There was a time when I dressed up like Cleopatra. My mum made me a bob wig with black silk, and I had a fake snake bouncing out of my headband. One other, I was Esmeralda, which I was pretty proud of if those ankle bracelets hadn’t been so hard to deal with. Year after year, Carnival was honoured as a Venetian should do, with disguises, games, and tons of food.
Growing up, I dropped the costumes and embraced the best of the Venetian Carnival, consisting of those crazy, all-night parties taking place at Biennale or Tronchetto on the Saturday before Fat Tuesday. Most people identify the heart of Carnevale di Venezia with those Eighteen Century masks parading around St Mark’s square. Sure, it is a quite fascinating tradition that keeps in business mask artisans and costume hire businesses, and it is great entertaining for tourists and families; but for a college student growing up nearby, taking pictures of masks wasn’t all that fun anymore. The main attraction was the cheap booze at the closest Bacaro, the international crowd around Rialto, the pop-up DJ-sets and the impromptu dances in the street, right before going to the above-mentioned party. All this could take place anytime in February, depending on the lunar calendar, but surely enough, it would have been right before that super difficult linguistics or economics exams. Carnival calendar and academic calendar have never been synced. Someone should think about these things.
The spirit of the Venetian Carnival, a bit like everywhere else, is an invitation to exceed and enjoy the pleasures of the senses. And it is precisely in these last days before Lent that life was supposed to be enjoyed to its fullest. Fasting and virtuous abstinence were just around the corner. One of the senses being taste, the food was kept in the highest consideration this time of the year, especially in the form of sweet treats. And to make it even more sinful, these sweet treats were all, unmistakenly fried.
As far as I can remember, grandma has always honoured this recurrence. She wouldn’t do it in the main house, in the main kitchen, as it would have tainted the house with the smell of fried food. The kitchen downstairs, the old kitchen, was instead the appropriate place for cooking, baking, roasting and frying enough food to feed the whole village. And before then, when my family used to live downstairs, she would do it outside, in the casona (barn), with the wood fire kitchen. What a woman.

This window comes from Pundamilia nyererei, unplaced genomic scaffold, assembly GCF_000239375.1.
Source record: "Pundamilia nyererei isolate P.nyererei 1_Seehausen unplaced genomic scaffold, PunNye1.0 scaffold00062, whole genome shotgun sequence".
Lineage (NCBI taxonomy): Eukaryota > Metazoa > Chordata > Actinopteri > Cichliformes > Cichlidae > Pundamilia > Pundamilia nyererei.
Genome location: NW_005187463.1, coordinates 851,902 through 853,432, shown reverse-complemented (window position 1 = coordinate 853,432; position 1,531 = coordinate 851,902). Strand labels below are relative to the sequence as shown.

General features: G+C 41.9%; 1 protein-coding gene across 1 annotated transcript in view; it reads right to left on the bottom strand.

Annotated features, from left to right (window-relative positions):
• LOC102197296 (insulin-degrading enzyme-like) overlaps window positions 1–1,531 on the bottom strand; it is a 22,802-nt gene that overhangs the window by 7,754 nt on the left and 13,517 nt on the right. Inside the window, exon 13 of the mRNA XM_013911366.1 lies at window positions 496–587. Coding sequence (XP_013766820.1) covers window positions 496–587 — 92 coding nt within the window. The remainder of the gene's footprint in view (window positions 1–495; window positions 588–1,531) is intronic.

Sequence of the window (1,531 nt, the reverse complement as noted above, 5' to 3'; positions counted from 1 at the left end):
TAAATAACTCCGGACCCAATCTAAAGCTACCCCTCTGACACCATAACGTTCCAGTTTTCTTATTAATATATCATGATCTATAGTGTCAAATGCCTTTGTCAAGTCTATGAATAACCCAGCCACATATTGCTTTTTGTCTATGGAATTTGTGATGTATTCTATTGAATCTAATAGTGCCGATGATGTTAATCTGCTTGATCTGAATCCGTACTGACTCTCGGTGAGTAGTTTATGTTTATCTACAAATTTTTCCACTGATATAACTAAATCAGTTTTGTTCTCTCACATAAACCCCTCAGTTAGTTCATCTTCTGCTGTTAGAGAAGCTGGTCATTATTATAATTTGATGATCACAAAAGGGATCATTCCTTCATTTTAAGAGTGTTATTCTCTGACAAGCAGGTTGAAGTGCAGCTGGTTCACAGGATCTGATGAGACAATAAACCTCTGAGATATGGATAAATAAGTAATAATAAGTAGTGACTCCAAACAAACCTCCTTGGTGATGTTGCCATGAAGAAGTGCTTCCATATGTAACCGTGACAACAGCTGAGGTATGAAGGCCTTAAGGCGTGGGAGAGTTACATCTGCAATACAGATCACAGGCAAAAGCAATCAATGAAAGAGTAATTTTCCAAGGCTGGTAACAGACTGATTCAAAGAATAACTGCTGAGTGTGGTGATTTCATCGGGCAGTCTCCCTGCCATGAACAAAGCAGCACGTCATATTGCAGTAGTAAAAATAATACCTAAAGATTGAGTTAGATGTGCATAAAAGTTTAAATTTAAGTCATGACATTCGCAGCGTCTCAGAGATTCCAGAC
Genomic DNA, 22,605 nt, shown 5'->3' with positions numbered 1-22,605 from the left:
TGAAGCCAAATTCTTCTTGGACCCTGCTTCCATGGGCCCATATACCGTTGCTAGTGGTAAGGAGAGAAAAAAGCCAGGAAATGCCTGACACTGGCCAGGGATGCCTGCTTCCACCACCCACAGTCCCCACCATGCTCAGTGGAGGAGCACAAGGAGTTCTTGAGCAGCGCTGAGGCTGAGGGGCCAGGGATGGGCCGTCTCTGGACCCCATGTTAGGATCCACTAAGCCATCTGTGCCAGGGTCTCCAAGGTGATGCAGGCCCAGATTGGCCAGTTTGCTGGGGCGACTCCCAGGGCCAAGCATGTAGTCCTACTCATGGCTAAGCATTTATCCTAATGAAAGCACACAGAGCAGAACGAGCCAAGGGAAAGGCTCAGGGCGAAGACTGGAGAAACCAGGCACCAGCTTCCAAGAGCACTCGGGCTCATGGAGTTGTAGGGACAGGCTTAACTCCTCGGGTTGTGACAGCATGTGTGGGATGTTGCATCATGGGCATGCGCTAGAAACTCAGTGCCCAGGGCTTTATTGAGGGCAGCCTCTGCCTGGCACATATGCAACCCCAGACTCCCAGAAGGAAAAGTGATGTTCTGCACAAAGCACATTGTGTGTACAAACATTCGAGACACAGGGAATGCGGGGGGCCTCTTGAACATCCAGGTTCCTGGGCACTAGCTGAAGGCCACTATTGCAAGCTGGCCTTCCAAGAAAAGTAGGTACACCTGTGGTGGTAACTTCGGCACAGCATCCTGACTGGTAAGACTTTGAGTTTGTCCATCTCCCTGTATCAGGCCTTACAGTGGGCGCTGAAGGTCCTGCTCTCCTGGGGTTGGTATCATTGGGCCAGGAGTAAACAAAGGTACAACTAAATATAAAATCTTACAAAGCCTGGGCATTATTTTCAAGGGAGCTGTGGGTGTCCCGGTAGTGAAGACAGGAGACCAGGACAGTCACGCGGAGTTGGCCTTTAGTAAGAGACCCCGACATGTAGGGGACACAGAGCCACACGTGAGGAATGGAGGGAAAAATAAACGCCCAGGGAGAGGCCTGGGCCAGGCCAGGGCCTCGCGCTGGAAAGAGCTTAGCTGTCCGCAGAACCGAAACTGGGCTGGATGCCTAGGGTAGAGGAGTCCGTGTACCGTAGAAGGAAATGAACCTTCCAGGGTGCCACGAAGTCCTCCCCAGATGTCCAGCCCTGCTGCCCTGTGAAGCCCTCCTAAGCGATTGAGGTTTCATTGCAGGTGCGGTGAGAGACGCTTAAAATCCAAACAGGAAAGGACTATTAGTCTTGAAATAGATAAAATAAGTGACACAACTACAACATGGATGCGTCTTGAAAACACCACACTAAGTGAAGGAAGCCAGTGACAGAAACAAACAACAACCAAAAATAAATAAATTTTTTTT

The three types of Carnival treats she would do correspond pretty much with the classic Venetian dolci di carnevale: frìtole (frittelle), cròstoli (also called galàni), and favette (or castagnole). As with anything, she had developed her own personal recipe, good for all three of them. It is probably quite different from the authentic frìtola venexiana, which in the Eighteen century was the official sweet of the Serenissima Repubblica di Venezia. Frìtole were made in the street by frìtoleri, artisans of the fried dough, using big skillets on a tripod over open fire. They would fry these balls of yeasted dough made of flour, eggs, sugar and dried fruit (pine nuts and raisins) in lard, which was abundant in winter, and sell them still warm to the passers-by. Today frìtoleri don’t exist anymore, but the fritole still populate the windows of all Venetian pastry shops, plain or stuffed with custard or chocolate. As for crostoli or galani, they are thin layers of sweet fried dough covered in sugar, popular in other regions, too, with different names (cenci, chiacchiere etc.). Finally, castagnole or favette are smalled balls of dough levened with baking powder instead of yeast, with no dried fruit added and less spongy than frìtole.